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Endothelin-1 induced focal ischaemia : a novel model of spinal cord injury

Endothelin-1 induced focal ischaemia : a novel model of spinal cord injury
Endothelin-1 induced focal ischaemia : a novel model of spinal cord injury

A novel model of SCI has been generated in which microinjection of the vasoconstricting peptide endothelin-1 (ET-1) into the ventral grey matter of the rat spinal cord is used to generate an atraumatic focal ischaemic lesion.  Within 15 minutes of microinjection of 15pmol ET-1, blood flow in the spinal cord is reduced by 90%, the remains below baseline values for at least one hour.  Neurons and astrocytes are destroyed by the ischaemia within 6 hours, and there is widespread astrocyte activation in adjacent areas.  There is a profound acute inflammatory response characterised by peak recruitment of neutrophils at 24 hours, and macrophages are present in the grey and white matter from 3 days to at least 21 days after microinjection.  Macrophage numbers are maintained in the white matter from 7 to 21 days, whereas in the grey matter the number of macrophages decreases at this time.

Histological evidence of axonal injury, in the form of amyloid precursor protein (APP) positive axon profiles and ‘end-bulb’-like structures, is present 24 hours and 3 days after microinjection of ET-1 but not vehicle.  Examination of the ventral white matter axons 3 days after microinjection of ET-1 using electron microscopy revealed substantial injury to the axoplasm but less injury to myelin sheaths.  Microinjection of the excitotoxin N-methyl-D-aspartate into the ventral grey matter of the spinal cord resulted in more extensive myelin injury and sparing of axoplasm, which suggests that the axonal injury seen after ET-1 is not solely due to release of glutamate from injured neurons and is likely to be the result of ischaemia.

This model presents a novel opportunity to study the mechanisms of secondary injury, particularly with respect to axonal injury, in an atraumatic setting.  All the characteristics of conventional SCI models are reproduced but without paralysis of the animals or the involvement of direct mechanical injury.

University of Southampton
Corkill, Dominic John
Corkill, Dominic John

Corkill, Dominic John (2003) Endothelin-1 induced focal ischaemia : a novel model of spinal cord injury. University of Southampton, Doctoral Thesis.

Record type: Thesis (Doctoral)

Abstract

A novel model of SCI has been generated in which microinjection of the vasoconstricting peptide endothelin-1 (ET-1) into the ventral grey matter of the rat spinal cord is used to generate an atraumatic focal ischaemic lesion.  Within 15 minutes of microinjection of 15pmol ET-1, blood flow in the spinal cord is reduced by 90%, the remains below baseline values for at least one hour.  Neurons and astrocytes are destroyed by the ischaemia within 6 hours, and there is widespread astrocyte activation in adjacent areas.  There is a profound acute inflammatory response characterised by peak recruitment of neutrophils at 24 hours, and macrophages are present in the grey and white matter from 3 days to at least 21 days after microinjection.  Macrophage numbers are maintained in the white matter from 7 to 21 days, whereas in the grey matter the number of macrophages decreases at this time.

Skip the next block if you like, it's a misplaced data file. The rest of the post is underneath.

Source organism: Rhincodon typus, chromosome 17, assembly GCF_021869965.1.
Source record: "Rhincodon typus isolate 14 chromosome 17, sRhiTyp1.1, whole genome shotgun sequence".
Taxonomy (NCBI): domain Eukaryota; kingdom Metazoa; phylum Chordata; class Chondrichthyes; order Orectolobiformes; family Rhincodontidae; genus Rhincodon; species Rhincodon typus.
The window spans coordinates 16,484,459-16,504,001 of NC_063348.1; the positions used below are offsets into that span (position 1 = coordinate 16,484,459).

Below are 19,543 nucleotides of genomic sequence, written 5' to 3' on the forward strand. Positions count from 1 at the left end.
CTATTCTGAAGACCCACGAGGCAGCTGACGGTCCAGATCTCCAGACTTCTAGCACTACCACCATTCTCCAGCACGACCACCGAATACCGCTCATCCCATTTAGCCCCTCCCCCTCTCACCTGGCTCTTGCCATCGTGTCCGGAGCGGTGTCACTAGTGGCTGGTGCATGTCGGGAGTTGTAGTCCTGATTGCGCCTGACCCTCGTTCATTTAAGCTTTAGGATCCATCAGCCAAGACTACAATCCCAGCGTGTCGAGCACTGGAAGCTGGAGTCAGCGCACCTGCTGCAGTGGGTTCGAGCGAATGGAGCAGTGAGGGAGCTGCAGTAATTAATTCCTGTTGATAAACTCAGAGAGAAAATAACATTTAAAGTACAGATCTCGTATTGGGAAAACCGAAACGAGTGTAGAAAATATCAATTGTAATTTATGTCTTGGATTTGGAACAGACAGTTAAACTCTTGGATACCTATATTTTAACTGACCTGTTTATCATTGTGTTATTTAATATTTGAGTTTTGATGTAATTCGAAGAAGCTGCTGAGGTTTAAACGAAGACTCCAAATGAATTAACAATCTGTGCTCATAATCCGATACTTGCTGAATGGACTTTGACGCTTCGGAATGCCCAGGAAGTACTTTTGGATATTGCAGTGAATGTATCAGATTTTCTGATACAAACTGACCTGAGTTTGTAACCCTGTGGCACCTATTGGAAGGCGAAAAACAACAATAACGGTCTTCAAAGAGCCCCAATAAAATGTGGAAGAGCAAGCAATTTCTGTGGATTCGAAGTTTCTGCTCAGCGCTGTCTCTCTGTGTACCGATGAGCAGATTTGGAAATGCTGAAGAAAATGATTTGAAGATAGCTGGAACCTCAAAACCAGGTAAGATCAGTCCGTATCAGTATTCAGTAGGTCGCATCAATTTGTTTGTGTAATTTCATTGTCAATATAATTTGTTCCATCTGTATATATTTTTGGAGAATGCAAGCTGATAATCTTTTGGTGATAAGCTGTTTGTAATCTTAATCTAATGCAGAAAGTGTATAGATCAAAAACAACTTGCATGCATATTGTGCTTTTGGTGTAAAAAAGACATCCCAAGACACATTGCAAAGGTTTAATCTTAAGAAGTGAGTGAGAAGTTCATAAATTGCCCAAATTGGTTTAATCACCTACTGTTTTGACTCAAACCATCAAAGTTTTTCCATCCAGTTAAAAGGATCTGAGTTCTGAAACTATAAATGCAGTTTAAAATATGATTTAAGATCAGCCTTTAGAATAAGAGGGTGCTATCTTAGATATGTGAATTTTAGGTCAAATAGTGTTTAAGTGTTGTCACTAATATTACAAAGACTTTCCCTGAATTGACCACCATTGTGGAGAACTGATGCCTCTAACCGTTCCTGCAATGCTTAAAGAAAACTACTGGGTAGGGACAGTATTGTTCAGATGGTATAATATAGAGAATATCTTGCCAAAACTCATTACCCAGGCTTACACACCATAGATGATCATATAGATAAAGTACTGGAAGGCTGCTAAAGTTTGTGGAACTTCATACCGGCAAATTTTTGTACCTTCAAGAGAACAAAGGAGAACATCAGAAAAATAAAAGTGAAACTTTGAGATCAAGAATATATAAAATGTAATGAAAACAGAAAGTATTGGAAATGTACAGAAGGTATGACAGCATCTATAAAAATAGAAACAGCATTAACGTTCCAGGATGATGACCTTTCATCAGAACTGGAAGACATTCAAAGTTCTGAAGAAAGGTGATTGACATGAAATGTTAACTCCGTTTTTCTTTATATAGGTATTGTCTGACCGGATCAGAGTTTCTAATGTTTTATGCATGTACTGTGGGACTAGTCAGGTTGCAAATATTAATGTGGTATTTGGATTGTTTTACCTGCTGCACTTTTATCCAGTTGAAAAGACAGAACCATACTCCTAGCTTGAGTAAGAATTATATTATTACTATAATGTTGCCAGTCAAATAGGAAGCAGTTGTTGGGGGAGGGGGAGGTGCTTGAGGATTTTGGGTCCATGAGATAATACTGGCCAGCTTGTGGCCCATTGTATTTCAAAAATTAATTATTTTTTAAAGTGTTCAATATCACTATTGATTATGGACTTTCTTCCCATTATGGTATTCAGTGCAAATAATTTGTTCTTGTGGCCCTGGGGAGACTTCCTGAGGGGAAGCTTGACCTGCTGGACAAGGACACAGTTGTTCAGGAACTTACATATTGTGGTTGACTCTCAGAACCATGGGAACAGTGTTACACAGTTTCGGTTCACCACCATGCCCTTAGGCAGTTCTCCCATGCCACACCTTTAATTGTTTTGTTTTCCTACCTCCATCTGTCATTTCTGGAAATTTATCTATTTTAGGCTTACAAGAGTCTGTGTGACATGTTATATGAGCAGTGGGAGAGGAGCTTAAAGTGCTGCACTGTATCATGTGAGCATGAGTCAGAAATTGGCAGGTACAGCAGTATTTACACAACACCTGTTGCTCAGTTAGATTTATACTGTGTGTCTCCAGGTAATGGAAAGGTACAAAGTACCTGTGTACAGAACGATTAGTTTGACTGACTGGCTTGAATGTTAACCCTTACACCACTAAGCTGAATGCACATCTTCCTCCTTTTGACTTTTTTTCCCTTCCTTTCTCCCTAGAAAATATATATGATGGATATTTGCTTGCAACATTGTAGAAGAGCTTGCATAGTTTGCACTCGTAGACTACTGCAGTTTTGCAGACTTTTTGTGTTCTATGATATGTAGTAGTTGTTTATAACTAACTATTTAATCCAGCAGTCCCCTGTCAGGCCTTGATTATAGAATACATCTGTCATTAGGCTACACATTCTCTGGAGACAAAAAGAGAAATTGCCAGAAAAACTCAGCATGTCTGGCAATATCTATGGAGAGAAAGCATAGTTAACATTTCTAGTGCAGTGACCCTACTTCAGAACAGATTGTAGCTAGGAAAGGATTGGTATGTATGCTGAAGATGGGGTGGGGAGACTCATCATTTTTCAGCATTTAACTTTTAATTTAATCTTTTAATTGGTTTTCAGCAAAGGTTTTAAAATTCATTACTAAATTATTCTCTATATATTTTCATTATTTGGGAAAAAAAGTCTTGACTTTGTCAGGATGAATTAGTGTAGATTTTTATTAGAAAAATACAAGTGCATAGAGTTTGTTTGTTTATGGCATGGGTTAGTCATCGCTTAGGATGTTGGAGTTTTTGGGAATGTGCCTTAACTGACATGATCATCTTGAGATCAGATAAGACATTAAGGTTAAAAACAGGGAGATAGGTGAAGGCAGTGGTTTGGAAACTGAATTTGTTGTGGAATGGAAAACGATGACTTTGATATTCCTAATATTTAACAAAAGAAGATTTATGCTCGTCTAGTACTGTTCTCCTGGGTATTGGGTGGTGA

Histological evidence of axonal injury, in the form of amyloid precursor protein (APP) positive axon profiles and ‘end-bulb’-like structures, is present 24 hours and 3 days after microinjection of ET-1 but not vehicle.  Examination of the ventral white matter axons 3 days after microinjection of ET-1 using electron microscopy revealed substantial injury to the axoplasm but less injury to myelin sheaths.  Microinjection of the excitotoxin N-methyl-D-aspartate into the ventral grey matter of the spinal cord resulted in more extensive myelin injury and sparing of axoplasm, which suggests that the axonal injury seen after ET-1 is not solely due to release of glutamate from injured neurons and is likely to be the result of ischaemia.

This model presents a novel opportunity to study the mechanisms of secondary injury, particularly with respect to axonal injury, in an atraumatic setting.  All the characteristics of conventional SCI models are reproduced but without paralysis of the animals or the involvement of direct mechanical injury.

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Published date: 2003

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Local EPrints ID: 465174
URI: http://eprints.soton.ac.uk/id/eprint/465174
PURE UUID: 59672c4d-0bf2-41d9-8bc5-27e539534554

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Date deposited: 05 Jul 2022 00:27
Last modified: 05 Jul 2022 04:27

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Author: Dominic John Corkill

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